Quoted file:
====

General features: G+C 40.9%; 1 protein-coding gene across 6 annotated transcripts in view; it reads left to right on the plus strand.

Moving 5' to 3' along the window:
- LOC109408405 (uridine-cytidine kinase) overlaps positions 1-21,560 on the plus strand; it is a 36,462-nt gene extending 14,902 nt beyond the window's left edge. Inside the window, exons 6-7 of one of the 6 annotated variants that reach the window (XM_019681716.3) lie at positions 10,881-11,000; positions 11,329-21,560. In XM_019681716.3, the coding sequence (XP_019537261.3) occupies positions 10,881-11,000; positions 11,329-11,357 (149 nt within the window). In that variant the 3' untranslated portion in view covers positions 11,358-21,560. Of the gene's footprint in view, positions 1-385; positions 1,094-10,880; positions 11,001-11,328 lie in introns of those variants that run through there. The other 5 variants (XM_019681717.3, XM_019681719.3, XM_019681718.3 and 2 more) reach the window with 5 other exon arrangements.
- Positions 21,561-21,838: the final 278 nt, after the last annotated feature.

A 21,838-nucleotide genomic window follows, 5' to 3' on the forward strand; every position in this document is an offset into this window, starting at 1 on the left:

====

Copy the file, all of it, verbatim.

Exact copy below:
General features: G+C 40.9%; 1 protein-coding gene across 6 annotated transcripts in view; it reads left to right on the plus strand.

Moving 5' to 3' along the window:
- LOC109408405 (uridine-cytidine kinase) overlaps positions 1-21,560 on the plus strand; it is a 36,462-nt gene extending 14,902 nt beyond the window's left edge. Inside the window, exons 6-7 of one of the 6 annotated variants that reach the window (XM_019681716.3) lie at positions 10,881-11,000; positions 11,329-21,560. In XM_019681716.3, the coding sequence (XP_019537261.3) occupies positions 10,881-11,000; positions 11,329-11,357 (149 nt within the window). In that variant the 3' untranslated portion in view covers positions 11,358-21,560. Of the gene's footprint in view, positions 1-385; positions 1,094-10,880; positions 11,001-11,328 lie in introns of those variants that run through there. The other 5 variants (XM_019681717.3, XM_019681719.3, XM_019681718.3 and 2 more) reach the window with 5 other exon arrangements.
- Positions 21,561-21,838: the final 278 nt, after the last annotated feature.

A 21,838-nucleotide genomic window follows, 5' to 3' on the forward strand; every position in this document is an offset into this window, starting at 1 on the left: